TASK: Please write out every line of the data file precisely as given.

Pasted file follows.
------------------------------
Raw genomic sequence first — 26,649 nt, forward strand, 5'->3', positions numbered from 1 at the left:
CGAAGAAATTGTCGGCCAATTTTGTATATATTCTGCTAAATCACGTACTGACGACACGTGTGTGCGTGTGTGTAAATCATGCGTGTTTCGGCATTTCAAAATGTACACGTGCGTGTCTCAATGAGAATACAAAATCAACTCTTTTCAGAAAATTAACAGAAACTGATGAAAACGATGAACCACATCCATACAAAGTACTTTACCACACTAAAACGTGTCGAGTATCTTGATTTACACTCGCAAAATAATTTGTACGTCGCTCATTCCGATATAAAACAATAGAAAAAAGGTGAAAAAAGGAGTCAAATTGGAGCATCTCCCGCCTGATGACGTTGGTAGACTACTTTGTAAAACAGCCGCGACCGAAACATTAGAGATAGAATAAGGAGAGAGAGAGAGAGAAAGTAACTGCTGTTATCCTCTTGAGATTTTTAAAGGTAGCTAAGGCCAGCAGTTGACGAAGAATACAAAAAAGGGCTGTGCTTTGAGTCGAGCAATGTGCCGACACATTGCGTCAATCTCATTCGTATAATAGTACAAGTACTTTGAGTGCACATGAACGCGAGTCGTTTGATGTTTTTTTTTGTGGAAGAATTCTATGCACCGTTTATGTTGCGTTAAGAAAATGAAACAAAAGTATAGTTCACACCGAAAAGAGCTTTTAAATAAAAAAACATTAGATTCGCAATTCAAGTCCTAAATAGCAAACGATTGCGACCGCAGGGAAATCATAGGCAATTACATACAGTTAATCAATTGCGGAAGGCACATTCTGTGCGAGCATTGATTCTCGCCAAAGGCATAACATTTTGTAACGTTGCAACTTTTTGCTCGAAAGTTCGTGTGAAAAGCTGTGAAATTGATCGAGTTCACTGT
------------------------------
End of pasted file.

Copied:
Raw genomic sequence first — 26,649 nt, forward strand, 5'->3', positions numbered from 1 at the left:
CGAAGAAATTGTCGGCCAATTTTGTATATATTCTGCTAAATCACGTACTGACGACACGTGTGTGCGTGTGTGTAAATCATGCGTGTTTCGGCATTTCAAAATGTACACGTGCGTGTCTCAATGAGAATACAAAATCAACTCTTTTCAGAAAATTAACAGAAACTGATGAAAACGATGAACCACATCCATACAAAGTACTTTACCACACTAAAACGTGTCGAGTATCTTGATTTACACTCGCAAAATAATTTGTACGTCGCTCATTCCGATATAAAACAATAGAAAAAAGGTGAAAAAAGGAGTCAAATTGGAGCATCTCCCGCCTGATGACGTTGGTAGACTACTTTGTAAAACAGCCGCGACCGAAACATTAGAGATAGAATAAGGAGAGAGAGAGAGAGAAAGTAACTGCTGTTATCCTCTTGAGATTTTTAAAGGTAGCTAAGGCCAGCAGTTGACGAAGAATACAAAAAAGGGCTGTGCTTTGAGTCGAGCAATGTGCCGACACATTGCGTCAATCTCATTCGTATAATAGTACAAGTACTTTGAGTGCACATGAACGCGAGTCGTTTGATGTTTTTTTTTGTGGAAGAATTCTATGCACCGTTTATGTTGCGTTAAGAAAATGAAACAAAAGTATAGTTCACACCGAAAAGAGCTTTTAAATAAAAAAACATTAGATTCGCAATTCAAGTCCTAAATAGCAAACGATTGCGACCGCAGGGAAATCATAGGCAATTACATACAGTTAATCAATTGCGGAAGGCACATTCTGTGCGAGCATTGATTCTCGCCAAAGGCATAACATTTTGTAACGTTGCAACTTTTTGCTCGAAAGTTCGTGTGAAAAGCTGTGAAATTGATCGAGTTCACTGT